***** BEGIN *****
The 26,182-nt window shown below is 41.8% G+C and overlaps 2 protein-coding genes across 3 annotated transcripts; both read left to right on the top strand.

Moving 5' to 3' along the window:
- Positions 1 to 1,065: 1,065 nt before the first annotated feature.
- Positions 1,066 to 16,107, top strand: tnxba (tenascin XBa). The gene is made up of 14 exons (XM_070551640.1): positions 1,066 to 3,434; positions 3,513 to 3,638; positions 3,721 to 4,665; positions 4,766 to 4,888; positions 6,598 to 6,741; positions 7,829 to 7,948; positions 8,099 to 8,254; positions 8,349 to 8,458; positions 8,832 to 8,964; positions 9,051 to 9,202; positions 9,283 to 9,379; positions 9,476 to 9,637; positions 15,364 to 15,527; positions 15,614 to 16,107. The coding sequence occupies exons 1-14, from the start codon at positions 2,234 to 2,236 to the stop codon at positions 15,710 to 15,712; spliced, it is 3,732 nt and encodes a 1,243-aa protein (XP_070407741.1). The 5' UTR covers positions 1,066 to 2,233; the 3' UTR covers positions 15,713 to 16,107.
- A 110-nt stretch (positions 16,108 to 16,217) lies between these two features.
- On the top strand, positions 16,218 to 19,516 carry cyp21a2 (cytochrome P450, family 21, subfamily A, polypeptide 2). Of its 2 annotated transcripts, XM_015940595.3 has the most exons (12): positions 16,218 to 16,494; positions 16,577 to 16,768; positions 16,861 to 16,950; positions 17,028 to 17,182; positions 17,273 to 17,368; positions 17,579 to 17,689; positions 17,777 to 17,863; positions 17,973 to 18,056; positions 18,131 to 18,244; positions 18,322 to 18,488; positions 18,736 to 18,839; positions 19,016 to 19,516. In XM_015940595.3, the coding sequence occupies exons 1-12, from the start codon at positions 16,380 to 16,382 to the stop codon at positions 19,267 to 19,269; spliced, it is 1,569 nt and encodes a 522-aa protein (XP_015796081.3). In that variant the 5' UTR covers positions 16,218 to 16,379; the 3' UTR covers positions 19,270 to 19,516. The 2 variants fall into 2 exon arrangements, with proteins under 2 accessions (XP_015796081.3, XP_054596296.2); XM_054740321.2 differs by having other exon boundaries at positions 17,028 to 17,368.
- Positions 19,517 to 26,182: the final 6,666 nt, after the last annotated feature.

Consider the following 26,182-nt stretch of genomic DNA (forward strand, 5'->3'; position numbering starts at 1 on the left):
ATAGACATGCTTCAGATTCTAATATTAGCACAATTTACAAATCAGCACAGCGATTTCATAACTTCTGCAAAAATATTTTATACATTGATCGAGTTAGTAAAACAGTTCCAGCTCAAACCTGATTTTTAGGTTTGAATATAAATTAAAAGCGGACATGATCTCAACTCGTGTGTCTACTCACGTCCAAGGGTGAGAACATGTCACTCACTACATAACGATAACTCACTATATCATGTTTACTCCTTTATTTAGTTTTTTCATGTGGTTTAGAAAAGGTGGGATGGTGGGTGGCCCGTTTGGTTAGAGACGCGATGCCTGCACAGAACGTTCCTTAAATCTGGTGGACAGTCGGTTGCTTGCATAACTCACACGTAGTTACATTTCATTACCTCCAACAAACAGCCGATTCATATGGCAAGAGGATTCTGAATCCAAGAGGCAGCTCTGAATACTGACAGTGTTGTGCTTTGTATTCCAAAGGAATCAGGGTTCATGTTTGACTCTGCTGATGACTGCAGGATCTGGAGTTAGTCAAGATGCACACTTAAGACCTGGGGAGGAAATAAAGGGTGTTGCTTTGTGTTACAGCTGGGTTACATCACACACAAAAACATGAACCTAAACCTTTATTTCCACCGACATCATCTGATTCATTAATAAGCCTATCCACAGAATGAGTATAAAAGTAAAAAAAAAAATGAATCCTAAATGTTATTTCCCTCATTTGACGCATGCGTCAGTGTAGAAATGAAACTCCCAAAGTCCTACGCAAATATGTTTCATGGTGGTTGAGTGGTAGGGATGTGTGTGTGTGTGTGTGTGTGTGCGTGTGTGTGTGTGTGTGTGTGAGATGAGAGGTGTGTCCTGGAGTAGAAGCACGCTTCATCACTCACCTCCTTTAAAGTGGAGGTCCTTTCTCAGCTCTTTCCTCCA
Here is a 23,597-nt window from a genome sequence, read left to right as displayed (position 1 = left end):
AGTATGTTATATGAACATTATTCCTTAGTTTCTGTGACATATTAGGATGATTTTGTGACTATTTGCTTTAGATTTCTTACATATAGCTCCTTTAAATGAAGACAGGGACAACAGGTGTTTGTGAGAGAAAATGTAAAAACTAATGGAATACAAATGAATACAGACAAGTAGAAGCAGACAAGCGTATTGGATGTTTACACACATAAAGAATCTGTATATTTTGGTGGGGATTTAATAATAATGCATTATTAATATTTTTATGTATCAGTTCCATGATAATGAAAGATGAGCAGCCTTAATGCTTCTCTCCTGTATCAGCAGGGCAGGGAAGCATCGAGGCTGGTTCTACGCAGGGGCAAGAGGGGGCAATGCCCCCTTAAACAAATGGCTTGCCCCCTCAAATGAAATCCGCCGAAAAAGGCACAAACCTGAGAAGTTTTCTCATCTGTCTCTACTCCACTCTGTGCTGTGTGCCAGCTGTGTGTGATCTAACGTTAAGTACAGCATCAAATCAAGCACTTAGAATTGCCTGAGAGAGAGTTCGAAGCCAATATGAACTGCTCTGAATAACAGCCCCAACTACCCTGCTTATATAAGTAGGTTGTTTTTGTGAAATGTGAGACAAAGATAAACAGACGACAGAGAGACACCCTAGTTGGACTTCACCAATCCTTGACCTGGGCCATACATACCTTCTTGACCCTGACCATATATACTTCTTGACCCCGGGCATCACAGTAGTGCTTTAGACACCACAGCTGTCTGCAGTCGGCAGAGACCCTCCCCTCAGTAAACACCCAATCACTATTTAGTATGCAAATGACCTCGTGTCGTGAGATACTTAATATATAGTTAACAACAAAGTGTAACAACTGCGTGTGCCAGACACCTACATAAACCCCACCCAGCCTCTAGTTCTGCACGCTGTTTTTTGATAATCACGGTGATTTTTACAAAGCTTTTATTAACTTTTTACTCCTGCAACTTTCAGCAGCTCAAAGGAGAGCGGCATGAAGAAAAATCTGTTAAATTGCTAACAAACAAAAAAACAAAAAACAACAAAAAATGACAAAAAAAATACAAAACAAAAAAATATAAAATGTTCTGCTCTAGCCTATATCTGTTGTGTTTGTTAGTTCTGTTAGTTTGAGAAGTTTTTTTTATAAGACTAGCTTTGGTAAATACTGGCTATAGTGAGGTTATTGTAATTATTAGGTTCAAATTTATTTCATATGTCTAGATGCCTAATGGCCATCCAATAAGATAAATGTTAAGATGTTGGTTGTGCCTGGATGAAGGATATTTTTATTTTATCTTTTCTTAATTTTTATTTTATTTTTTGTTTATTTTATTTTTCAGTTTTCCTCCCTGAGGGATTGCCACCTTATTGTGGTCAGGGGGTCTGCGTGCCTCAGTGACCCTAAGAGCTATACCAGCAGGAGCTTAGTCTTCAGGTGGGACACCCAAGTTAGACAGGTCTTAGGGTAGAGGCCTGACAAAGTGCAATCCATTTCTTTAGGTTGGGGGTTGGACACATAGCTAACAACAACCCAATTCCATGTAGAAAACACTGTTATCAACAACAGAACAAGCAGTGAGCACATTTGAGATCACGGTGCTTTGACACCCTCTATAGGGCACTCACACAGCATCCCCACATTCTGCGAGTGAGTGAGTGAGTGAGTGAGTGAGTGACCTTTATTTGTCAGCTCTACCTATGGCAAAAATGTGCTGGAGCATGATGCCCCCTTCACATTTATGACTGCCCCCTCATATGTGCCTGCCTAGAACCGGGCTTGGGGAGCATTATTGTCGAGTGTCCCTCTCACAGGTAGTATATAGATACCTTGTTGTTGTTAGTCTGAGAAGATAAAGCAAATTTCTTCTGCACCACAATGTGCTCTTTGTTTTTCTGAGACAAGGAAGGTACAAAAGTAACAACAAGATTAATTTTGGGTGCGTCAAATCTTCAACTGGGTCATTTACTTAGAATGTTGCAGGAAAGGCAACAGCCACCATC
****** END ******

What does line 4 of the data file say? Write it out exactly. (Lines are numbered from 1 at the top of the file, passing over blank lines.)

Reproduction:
- Positions 1,066 to 16,107, top strand: tnxba (tenascin XBa). The gene is made up of 14 exons (XM_070551640.1): positions 1,066 to 3,434; positions 3,513 to 3,638; positions 3,721 to 4,665; positions 4,766 to 4,888; positions 6,598 to 6,741; positions 7,829 to 7,948; positions 8,099 to 8,254; positions 8,349 to 8,458; positions 8,832 to 8,964; positions 9,051 to 9,202; positions 9,283 to 9,379; positions 9,476 to 9,637; positions 15,364 to 15,527; positions 15,614 to 16,107. The coding sequence occupies exons 1-14, from the start codon at positions 2,234 to 2,236 to the stop codon at positions 15,710 to 15,712; spliced, it is 3,732 nt and encodes a 1,243-aa protein (XP_070407741.1). The 5' UTR covers positions 1,066 to 2,233; the 3' UTR covers positions 15,713 to 16,107.